Actually, Pick wouldn't run foul of the patent (aiui) because it doesn't store time-stamps with records, and so couldn't automatically expire records.
I want to re-implement a pick-style datastore, actually, and storing time stamps and expiring data was something I planned to do - I thought it was blatantly obvious! However, I would have done it as part of writing a record, because that's an obvious point at which to compact a bucket.
The original Pick model didn't include disk storage, it viewed it as a permanent virtual memory, and everything was based on hashed files, including RAM! This goes back to about 1967 - Pick is pretty much the same age as Unix :-)
Going forward to Prime INFORMATION, that had 2k buckets which can easily hold several records, depending on how big they are (stuff that was large than - by default - 1600 bytes got pushed to a secondary store). So, every time I add a record to a bucket, it's possible - even probable - that I need to compact the bucket to make room inside the 2k. (Deleting records, I would probably just flag them - not worth compacting them at that point.)
As for your surprise at the way of handling overflow buckets, you're thinking in terms of memory. And you badly misunderstand the hashing technique if you think expanding buckets will avoid collisions! :-) In a Prime Technical Paper I've got, they give the example of "number of buckets equals number of records", record id is sequential unique, BUT they add the records from 0 to 16 in random order. So at the end, with 17 records in seventeen buckets, there are no collisions. But if let's say the first two records to be added are both odd, 1 and 3 for example, they will both hash to bucket 1, and bucket 0 will be empty.
Linear hashing doesn't guarantee your file won't be lumpy. But the maths I've seen says that - absent a pathological situation - given a known key you need to access on average less than 1.05 buckets to find your record (or, more importantly, to know that it doesn't exist!) If every bucket access is a disk read, then that's damn fast! I don't know of any non-hashing technique that can come close. That's why, for pretty much ALL database sizes, a Pick system will leave pretty much any other database in the dust for speed.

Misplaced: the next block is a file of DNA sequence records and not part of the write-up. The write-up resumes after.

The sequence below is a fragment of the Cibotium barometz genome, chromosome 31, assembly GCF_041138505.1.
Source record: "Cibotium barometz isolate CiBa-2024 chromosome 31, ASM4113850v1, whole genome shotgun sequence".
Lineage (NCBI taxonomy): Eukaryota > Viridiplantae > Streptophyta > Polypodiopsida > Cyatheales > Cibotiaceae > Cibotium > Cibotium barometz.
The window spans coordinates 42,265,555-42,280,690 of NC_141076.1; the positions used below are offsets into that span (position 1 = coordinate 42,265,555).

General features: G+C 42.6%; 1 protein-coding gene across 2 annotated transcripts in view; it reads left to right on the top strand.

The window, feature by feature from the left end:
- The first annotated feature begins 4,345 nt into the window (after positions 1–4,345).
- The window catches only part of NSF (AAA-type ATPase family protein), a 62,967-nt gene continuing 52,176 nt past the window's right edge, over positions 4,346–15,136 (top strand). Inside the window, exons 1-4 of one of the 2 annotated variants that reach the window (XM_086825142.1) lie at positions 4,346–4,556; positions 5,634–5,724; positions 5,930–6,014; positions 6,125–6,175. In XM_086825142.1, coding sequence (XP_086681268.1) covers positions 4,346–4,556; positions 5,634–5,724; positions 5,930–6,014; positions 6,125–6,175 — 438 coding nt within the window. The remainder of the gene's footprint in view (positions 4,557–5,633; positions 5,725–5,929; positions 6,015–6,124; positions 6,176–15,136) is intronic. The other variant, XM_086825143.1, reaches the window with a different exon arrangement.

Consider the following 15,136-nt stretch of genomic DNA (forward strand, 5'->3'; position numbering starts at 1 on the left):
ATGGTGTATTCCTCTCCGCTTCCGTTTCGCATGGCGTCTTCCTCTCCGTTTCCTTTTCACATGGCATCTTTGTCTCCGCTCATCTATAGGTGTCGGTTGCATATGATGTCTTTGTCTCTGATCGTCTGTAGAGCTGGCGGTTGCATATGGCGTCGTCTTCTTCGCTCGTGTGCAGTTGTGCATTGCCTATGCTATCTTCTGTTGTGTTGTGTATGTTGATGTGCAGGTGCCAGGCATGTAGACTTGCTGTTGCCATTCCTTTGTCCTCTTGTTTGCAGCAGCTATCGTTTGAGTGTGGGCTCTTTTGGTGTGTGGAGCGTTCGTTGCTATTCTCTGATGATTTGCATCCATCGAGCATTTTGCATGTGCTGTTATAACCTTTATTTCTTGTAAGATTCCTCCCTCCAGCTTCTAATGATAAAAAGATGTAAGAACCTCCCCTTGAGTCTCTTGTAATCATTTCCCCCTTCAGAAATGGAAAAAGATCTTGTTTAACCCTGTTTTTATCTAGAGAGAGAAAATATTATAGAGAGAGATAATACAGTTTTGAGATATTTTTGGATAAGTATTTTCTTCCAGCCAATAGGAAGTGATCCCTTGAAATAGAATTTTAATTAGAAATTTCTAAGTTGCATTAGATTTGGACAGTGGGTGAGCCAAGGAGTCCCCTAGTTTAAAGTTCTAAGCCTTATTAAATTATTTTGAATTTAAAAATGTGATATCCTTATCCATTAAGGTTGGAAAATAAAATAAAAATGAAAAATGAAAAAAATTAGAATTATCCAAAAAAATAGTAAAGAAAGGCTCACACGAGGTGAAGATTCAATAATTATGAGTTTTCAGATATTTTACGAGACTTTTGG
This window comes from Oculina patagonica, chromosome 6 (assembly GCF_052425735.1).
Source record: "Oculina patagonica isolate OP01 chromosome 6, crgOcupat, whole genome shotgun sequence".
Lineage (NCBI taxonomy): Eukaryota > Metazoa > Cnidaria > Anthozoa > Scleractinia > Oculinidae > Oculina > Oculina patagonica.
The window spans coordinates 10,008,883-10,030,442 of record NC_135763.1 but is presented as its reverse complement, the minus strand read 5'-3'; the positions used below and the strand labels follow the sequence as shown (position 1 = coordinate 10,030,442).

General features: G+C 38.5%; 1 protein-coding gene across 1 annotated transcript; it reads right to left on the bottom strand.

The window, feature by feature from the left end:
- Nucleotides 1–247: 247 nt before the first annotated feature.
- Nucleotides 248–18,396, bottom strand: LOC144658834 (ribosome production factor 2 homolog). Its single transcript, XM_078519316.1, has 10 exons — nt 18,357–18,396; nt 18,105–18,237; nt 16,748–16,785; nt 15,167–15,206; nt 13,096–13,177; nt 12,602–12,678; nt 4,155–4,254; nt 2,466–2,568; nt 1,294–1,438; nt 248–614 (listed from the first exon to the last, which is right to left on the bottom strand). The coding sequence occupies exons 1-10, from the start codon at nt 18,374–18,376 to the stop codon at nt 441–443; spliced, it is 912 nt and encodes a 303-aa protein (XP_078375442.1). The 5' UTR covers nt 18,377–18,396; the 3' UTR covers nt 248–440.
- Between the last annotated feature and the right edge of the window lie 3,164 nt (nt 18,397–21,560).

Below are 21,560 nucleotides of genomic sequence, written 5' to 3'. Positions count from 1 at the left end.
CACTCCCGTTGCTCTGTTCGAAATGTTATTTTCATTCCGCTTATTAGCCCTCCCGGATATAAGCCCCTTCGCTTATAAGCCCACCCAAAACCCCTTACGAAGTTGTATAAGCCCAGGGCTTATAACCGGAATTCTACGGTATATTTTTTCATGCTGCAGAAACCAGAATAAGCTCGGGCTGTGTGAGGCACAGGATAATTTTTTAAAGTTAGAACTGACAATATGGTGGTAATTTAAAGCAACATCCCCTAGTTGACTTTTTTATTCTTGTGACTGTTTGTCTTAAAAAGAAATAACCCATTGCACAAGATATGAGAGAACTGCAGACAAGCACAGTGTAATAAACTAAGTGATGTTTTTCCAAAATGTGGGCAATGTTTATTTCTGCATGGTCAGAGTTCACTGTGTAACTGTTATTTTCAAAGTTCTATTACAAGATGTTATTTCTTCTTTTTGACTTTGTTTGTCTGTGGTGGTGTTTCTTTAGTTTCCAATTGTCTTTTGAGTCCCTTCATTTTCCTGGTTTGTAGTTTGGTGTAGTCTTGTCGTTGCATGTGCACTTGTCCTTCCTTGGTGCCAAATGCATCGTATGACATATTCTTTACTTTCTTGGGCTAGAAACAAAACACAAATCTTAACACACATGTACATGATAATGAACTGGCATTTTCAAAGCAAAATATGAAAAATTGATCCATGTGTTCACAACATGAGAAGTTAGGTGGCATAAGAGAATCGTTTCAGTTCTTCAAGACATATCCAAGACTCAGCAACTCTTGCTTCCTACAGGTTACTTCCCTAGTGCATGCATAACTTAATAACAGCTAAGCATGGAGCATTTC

My favourite war story is the company that ported their database from UniVerse (a Pick derivative) to Oracle. The Oracle consultants, after spending six months tweaking a particularly nasty SQL query, proudly announced to management that their new system was now ten percent faster than the system they were replacing. Unfortunately, they did it within earshot of the guy maintaining the old system, who scornfully responded "you're proud that your twin Xeon 800 is only 10% faster than my Pentium 90?" !!!
And that speed discrepancy is typical. I've seen loads of comments from people who can't believe how fast Pick systems are. We ran 32 users on a MIPS 3000 (equivalent to a 386) with 16Mb of RAM. System response was pretty good, although I don't think we hammered the system the way some people did. And watching the hard disk light, that machine was thrashing like mad ... !!! (Management didn't want to pay for a ram upgrade - until a ram chip failed and I wangled an upgrade with the support people :-)